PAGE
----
In the aftermath of hurricanes, tornadoes, domestic violence and abuse, and terrorist attacks among hundreds of other catastrophes, people need something
to put overwhelming emotion in perspective.
Like therapy dogs, members of the National Crisis Response Canine program
are gentle, calm, and patient. But to do their high-stress job, these dogs take it several steps further.
To receive their vests, therapy dog teams join a certified canine response team and work together with the animals in a 12-month mentorship program, receiving special training and mastering a unique set of skills.
The dogs become accustomed to loud noises, quick movements, and heavy traffic, and learn to simply not respond. Even sitting still or relaxing at someone's feet requires practice, but these (all volunteer!) human-canine teams have got that dedication and more.
When disaster strikes, the dogs arrive to calm the nerves of stangers. In Grand Haven, Michigan, 5 new contenders are on their way to certification as they adapt to unfamiliar sights, sounds, and smells with their human partners.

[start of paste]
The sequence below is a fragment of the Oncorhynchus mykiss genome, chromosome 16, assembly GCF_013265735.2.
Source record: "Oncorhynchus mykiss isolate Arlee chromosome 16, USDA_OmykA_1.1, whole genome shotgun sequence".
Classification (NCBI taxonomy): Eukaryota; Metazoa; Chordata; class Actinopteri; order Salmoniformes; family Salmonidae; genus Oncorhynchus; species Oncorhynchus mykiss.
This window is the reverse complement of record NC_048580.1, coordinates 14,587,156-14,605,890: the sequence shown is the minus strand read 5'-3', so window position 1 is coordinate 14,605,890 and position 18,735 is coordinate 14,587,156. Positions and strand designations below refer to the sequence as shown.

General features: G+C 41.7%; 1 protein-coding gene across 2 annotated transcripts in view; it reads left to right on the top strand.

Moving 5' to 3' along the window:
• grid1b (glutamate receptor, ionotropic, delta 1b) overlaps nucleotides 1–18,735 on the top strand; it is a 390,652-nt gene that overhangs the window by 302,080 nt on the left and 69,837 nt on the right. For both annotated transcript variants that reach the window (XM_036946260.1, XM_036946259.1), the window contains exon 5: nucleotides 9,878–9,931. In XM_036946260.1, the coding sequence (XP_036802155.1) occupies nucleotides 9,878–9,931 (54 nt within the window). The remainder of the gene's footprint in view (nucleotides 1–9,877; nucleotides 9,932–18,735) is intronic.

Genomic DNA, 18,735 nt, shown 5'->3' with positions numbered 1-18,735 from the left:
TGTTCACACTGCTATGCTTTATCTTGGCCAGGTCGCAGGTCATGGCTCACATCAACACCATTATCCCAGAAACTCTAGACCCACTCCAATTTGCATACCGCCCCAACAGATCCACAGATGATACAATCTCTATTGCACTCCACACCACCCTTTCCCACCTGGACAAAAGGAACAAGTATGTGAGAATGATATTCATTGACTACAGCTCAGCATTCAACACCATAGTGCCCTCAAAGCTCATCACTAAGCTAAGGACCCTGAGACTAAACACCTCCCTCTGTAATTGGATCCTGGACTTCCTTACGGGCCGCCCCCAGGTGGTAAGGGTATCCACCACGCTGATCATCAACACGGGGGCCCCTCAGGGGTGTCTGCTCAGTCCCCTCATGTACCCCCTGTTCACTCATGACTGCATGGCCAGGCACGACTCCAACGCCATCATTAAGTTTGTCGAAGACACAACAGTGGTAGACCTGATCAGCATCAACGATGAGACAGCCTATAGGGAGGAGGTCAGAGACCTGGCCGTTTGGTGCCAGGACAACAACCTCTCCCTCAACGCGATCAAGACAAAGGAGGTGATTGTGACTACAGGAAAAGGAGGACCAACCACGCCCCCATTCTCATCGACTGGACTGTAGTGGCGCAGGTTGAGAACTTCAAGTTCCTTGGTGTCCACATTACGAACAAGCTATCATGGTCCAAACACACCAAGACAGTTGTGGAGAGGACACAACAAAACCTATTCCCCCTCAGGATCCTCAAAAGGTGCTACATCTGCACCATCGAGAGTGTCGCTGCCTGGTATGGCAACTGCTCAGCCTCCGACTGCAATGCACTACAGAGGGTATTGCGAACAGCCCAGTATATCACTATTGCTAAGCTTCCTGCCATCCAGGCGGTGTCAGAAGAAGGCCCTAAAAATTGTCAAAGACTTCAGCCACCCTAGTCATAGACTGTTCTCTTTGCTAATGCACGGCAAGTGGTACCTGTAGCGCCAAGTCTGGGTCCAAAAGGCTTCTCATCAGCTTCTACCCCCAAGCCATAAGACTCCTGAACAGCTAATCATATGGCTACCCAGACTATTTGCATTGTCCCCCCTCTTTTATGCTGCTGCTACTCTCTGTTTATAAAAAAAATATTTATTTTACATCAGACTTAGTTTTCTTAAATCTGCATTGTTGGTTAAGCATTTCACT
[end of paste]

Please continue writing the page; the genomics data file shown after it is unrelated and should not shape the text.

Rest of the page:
As stated by the NCRC team
, "The number of people affected psychologically [after a disaster] is many times greater than the number of people sustaining physical harm, damage to their homes, or the loss of possessions." This is where crisis dogs can shine and put their fantastic temperament, handling, and stress management skills to work.
When Sue Sappok and her crisis response dog
, Chief, arrived at a firefighters' camp in the midst of a blaze in California, the tension was palpable. The men and women were tired, stressed, and aching for their families, but one man soon laid beside the dog and rubbed his belly with a smile.
Says Sappok, "Talking and holding [Chief] just made them feel better," and the pup's expert training and company ultimately allowed them to excel at their own jobs.
These four-legged heroes are the epitome of courage, grit, and composure, and we guarantee that to the people they help, those big hearts will never be forgotten.
H/t Crisis Response Canines & Featured Image via MLive